Mobility

End user basics for securing mobile data

These basic tips will help get end users thinking about how they are protecting their mobile devices and managing their personal and corporate data.

While the number of smartphones in the U.S. is still relatively small (17%), smartphones are expected to catch up with the number of feature phones in the next couple of years. Apps and shiny new phones get all of the attention now; however, as more and more people start to use these devices, security will become a much bigger issue, especially for enterprises.

While most companies that hand out mobile devices to employees have security measures, like data encryption and password protection in place, there are some end user habits and behaviors you can't control through an IT policy.

Here are some tips that will help keep your end users more secure while using their personal or corporate mobile device.

1. Don't store sensitive personal or corporate data on your mobile device.

This may sound obvious, although most people don't realize what kind of data is actually stored to their device, especially if that device connects to the Internet. If your phone is lost, stolen, or compromised via a virus or malware, you could be making any combination of the following data available:

  • Internet usernames and passwords If you log into your personal email or social networking sites or your bank via your mobile browser, make sure you don't select the Remember Me option for those sites.
  • Corporate documents If you receive a PowerPoint or a Word doc via email, don't download that file to your device. Depending on the documents' level of confidentiality, you could be making corporate secrets very easy to obtain.
  • Your home phone number and address Many users store a contact for their Home in their phone. This would give someone access to your home phone number and other details, like address, that you may have stored.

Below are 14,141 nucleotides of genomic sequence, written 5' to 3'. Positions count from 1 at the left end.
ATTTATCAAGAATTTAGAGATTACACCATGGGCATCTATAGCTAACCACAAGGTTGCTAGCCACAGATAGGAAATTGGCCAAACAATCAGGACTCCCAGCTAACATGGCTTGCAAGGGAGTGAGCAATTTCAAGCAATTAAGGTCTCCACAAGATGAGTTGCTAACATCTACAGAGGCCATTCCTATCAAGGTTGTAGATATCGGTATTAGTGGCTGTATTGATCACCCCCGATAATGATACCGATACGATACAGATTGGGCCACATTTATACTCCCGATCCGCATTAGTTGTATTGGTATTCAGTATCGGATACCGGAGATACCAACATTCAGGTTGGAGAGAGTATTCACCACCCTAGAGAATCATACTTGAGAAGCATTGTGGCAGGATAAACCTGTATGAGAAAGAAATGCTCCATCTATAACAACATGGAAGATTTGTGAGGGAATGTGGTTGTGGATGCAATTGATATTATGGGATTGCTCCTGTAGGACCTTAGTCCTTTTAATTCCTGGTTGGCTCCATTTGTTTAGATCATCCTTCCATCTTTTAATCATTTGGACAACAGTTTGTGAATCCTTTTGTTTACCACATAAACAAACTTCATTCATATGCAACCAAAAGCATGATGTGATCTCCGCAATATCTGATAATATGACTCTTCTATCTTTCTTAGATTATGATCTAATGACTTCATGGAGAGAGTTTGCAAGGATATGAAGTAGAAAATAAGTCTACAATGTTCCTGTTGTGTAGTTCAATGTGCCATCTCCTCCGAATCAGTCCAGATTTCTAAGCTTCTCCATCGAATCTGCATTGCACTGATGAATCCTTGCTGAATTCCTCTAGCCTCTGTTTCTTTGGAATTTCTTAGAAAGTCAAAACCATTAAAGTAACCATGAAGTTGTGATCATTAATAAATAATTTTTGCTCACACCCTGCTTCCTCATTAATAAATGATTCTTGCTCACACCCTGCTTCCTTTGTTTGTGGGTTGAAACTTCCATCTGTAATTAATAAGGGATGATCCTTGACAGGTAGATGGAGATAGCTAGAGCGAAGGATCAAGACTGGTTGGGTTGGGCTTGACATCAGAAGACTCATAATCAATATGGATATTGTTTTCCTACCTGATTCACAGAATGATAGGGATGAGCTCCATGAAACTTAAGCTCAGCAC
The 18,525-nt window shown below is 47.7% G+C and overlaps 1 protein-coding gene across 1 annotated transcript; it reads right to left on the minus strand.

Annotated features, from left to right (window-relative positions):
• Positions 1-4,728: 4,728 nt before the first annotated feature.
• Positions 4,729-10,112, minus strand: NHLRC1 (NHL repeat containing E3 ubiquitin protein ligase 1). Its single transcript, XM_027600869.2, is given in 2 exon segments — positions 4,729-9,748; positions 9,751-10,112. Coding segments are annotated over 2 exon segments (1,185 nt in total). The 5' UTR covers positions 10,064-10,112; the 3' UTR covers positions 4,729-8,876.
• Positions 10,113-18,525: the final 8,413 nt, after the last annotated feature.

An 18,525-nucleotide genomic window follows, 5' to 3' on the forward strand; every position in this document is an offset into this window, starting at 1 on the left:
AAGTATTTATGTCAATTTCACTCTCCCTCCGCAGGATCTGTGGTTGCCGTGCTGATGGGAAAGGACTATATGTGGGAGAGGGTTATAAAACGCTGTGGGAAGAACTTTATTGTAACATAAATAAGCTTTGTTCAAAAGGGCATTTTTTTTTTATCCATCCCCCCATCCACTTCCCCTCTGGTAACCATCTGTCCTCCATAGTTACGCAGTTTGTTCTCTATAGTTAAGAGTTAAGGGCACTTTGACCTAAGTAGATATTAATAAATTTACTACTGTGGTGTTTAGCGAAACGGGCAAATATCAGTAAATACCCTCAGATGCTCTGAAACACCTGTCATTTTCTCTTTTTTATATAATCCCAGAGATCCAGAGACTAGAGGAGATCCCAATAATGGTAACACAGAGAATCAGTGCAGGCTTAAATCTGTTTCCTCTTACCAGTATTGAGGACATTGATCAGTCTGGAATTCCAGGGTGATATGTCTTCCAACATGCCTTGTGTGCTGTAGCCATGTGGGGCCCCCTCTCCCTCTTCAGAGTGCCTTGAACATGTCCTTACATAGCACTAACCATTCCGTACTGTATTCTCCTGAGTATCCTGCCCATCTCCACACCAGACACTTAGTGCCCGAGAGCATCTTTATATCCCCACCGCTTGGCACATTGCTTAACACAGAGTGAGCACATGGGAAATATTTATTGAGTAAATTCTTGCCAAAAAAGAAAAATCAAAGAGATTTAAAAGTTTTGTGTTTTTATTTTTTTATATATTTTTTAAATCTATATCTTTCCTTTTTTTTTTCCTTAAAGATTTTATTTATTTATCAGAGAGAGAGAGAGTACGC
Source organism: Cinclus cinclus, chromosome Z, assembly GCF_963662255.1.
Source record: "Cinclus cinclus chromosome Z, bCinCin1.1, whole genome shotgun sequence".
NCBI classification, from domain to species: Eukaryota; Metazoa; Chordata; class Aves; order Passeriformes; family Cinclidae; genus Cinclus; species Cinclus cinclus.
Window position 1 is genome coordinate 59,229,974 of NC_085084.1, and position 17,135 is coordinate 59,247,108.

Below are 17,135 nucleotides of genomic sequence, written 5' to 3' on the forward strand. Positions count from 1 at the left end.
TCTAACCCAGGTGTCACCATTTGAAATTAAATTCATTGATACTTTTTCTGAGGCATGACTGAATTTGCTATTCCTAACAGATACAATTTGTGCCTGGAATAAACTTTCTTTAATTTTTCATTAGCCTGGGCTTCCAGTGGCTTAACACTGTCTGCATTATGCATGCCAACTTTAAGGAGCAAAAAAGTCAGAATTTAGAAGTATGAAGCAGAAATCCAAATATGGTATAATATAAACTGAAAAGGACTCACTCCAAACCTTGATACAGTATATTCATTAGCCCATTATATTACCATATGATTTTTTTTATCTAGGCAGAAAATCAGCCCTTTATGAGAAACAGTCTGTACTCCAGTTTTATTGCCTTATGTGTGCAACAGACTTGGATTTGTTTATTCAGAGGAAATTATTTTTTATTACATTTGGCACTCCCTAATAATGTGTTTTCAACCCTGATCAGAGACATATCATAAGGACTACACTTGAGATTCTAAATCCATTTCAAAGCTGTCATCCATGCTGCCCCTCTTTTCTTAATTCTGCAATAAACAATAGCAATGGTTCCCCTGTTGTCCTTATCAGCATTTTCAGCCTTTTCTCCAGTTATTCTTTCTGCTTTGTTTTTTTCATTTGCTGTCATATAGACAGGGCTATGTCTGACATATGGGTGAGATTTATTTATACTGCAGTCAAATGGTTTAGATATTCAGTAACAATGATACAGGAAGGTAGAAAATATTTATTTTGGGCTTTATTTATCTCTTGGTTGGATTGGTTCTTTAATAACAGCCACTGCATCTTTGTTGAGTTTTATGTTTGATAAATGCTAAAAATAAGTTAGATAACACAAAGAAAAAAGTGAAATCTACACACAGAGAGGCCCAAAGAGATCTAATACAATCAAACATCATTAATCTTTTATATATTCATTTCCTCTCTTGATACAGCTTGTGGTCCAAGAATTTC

• Embarrassing or inappropriate photos and videos Most people don't think twice about taking out their phone and snapping a photo. Just remember that any photos that you store on your mobile device could fall into the wrong hands if lost, stolen, or compromised. It could be an embarrassment for you and open up legal or PR issues for your company.

While most corporate IT policies require a password to access a mobile device, data is also stored on internal memory cards that can be quickly and easily removed.

2. Be mindful of what you download, install, or click.

Smartphones have the same risks of virus, malware, or phishing that PCs have (just not at the same volume yet). Users can use their smartphones to download and install apps, as well as browse the Web. Just like on your PC, you need to make sure you know what you're downloading or clicking on. Here are a few things to keep in mind:

  • Phishing scams These scams come via email, text, or Web, so make sure you trust the source of a message or link before taking action (it's the same as you would on your PC).
  • Malware If you're browsing the Web from your smartphone, you are also potentially exposed to malware.
  • Malicious apps If your end users are able to install third-party apps on their mobile device, they could be compromised via malicious code that is designed to take over the handset or access files or scrape for passwords.

Fortunately, most corporate IT policies prevent users from downloading and installing apps on their smartphones.

3. Act quickly in the event of loss or theft.

If a mobile device is lost or stolen, act quickly to report it to your IT department and/or mobile provider. Password-protecting devices will help, but the best bet is to remote wipe the phone and its memory card.

Again, if you're not storing sensitive information on your memory card, it wouldn't be compromised if a thief accesses it.

Bottom line

None of these tips are rocket science, but I think it is important to get your end users thinking about how they are protecting their mobile devices and managing their personal and corporate information.

Tony Neate, who heads GetSafeOnline.org, suggests that we all think of our mobile device more like a wallet than a PC. I like that analogy because it articulates the financial risks (beyond just the cost of the device) that are at stake for the end user and for your enterprise.

What tips do you provide users about securing mobile data? Let us know in the discussion?

More tips on mobile security

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4 comments
travis.duffy
travis.duffy

Is not a problem for those of us with a Blackberry. Enable content protection on the device and your data is encrypted and secure.

Neon Samurai
Neon Samurai

I even have a few files and basic notes stored into keepass entries. With the encrypted database, I'm more comfortable with it being lost on flashdrive. Offhand, does anyone have details on Dropbox? I'm looking into it from a safety perspective at the moment.

Neon Samurai
Neon Samurai

.. blackberry.. bah.. Ironkey.. one of the few security products not to fall flat on it's face under security researcher audit.